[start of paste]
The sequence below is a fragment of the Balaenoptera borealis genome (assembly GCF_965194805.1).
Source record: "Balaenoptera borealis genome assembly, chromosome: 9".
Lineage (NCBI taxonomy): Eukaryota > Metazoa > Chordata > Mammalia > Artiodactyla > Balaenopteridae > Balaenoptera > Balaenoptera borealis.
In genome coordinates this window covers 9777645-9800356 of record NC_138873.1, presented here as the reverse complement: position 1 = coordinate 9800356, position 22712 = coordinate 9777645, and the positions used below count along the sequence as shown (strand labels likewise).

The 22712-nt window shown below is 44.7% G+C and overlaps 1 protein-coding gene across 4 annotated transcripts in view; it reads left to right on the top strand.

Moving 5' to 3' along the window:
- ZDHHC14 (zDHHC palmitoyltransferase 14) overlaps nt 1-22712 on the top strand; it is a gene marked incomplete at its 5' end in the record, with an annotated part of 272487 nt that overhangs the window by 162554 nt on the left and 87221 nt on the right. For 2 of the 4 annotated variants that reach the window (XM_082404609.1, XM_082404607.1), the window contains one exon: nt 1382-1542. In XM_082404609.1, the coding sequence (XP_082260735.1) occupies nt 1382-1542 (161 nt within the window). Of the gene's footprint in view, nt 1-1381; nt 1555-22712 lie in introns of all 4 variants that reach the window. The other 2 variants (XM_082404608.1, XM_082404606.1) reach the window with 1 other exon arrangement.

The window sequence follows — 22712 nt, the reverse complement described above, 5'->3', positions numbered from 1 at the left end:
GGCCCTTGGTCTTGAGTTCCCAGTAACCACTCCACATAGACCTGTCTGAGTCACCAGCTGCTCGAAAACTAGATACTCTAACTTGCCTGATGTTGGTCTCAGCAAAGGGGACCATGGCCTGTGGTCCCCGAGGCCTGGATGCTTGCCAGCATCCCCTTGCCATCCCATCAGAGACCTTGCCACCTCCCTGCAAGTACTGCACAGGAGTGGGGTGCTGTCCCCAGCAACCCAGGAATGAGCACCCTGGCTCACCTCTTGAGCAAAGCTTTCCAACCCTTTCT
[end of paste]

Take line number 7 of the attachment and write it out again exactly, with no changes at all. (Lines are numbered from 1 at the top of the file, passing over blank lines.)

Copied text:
- ZDHHC14 (zDHHC palmitoyltransferase 14) overlaps nt 1-22712 on the top strand; it is a gene marked incomplete at its 5' end in the record, with an annotated part of 272487 nt that overhangs the window by 162554 nt on the left and 87221 nt on the right. For 2 of the 4 annotated variants that reach the window (XM_082404609.1, XM_082404607.1), the window contains one exon: nt 1382-1542. In XM_082404609.1, the coding sequence (XP_082260735.1) occupies nt 1382-1542 (161 nt within the window). Of the gene's footprint in view, nt 1-1381; nt 1555-22712 lie in introns of all 4 variants that reach the window. The other 2 variants (XM_082404608.1, XM_082404606.1) reach the window with 1 other exon arrangement.